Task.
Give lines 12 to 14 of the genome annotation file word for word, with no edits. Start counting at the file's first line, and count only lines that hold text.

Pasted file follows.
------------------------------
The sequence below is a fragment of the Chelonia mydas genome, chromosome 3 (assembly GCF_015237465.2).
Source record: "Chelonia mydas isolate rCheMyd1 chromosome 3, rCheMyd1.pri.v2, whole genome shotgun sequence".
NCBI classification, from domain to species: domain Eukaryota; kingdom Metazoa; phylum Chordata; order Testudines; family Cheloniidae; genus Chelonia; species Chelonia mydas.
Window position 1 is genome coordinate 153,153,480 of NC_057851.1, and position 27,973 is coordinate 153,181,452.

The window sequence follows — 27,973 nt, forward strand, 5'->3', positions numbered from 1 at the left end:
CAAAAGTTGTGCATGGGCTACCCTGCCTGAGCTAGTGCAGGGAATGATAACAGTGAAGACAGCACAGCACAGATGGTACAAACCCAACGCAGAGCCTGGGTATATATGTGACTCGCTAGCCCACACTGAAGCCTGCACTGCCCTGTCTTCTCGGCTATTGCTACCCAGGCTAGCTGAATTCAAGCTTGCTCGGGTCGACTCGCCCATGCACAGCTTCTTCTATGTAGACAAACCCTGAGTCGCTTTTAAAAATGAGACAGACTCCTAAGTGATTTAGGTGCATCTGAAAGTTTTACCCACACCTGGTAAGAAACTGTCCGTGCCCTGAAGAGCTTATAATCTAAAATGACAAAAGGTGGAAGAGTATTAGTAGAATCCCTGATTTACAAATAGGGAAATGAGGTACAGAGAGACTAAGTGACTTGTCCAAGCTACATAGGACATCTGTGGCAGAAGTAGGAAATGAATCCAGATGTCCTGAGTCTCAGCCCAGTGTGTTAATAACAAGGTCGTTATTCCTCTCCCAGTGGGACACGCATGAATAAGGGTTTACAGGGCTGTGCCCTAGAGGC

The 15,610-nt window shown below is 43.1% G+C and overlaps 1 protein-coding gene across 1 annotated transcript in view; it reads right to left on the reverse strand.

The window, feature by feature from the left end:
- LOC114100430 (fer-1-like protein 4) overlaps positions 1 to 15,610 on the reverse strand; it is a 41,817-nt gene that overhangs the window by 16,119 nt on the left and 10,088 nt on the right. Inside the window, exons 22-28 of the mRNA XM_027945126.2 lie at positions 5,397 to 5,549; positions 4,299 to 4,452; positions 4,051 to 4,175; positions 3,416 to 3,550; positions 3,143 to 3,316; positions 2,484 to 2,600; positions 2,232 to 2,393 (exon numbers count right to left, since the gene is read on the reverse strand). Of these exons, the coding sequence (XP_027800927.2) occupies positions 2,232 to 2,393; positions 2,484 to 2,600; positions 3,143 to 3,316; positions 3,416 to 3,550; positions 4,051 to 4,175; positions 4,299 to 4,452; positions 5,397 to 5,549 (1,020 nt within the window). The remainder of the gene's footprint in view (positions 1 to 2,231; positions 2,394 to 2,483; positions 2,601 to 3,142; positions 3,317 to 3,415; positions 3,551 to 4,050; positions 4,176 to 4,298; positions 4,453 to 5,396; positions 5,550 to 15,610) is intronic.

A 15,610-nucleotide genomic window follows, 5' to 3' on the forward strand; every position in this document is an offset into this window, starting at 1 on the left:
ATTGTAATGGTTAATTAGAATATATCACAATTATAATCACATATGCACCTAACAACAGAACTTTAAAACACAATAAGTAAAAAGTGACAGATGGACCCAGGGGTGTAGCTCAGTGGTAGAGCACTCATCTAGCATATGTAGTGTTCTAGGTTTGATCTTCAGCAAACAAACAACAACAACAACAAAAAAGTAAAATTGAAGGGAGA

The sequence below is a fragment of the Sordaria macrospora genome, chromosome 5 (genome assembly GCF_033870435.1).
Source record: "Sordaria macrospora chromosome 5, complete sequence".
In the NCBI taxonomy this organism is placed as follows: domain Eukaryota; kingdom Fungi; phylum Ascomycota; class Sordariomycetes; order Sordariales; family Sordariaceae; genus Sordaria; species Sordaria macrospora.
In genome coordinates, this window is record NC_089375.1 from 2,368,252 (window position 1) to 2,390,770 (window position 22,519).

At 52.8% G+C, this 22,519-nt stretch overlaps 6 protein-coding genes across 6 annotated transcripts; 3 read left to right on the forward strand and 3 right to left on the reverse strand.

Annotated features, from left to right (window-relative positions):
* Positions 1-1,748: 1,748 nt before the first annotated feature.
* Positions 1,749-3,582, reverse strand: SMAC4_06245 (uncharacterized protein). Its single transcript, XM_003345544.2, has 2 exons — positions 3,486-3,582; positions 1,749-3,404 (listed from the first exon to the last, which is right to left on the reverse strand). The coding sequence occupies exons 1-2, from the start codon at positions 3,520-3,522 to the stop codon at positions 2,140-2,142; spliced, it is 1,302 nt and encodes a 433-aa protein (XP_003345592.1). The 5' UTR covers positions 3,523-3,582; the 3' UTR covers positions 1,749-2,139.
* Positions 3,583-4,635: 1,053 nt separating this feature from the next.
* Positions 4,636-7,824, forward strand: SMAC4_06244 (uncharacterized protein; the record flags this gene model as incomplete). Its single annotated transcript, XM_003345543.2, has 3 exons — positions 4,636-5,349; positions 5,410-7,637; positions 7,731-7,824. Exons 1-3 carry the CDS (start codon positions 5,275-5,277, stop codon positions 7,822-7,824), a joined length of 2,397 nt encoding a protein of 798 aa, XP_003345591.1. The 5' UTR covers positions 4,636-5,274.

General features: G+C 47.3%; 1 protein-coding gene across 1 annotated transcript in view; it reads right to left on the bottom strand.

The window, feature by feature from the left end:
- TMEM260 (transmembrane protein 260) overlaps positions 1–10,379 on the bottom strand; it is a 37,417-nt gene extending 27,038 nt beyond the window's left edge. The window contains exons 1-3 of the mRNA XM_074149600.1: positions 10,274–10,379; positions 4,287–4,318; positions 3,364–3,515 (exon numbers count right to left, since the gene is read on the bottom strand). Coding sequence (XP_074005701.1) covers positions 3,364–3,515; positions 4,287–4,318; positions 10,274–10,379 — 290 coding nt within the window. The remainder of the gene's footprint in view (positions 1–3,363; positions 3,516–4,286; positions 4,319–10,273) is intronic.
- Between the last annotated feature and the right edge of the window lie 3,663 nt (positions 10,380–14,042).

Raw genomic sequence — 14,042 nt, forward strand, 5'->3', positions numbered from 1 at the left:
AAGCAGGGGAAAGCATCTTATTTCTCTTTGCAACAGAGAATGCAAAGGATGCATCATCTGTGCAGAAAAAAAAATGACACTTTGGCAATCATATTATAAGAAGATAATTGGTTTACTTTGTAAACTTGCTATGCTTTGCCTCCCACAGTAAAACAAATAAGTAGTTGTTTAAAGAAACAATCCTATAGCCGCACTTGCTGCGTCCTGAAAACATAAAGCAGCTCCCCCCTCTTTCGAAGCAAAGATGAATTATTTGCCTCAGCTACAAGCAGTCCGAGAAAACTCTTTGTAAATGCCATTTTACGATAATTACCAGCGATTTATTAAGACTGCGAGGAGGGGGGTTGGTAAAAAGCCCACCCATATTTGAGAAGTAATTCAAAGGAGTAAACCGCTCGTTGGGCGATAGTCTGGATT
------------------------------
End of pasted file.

The sequence below is a fragment of the Sordaria macrospora genome, chromosome 5 (genome assembly GCF_033870435.1).
Source record: "Sordaria macrospora chromosome 5, complete sequence".
In the NCBI taxonomy this organism is placed as follows: domain Eukaryota; kingdom Fungi; phylum Ascomycota; class Sordariomycetes; order Sordariales; family Sordariaceae; genus Sordaria; species Sordaria macrospora.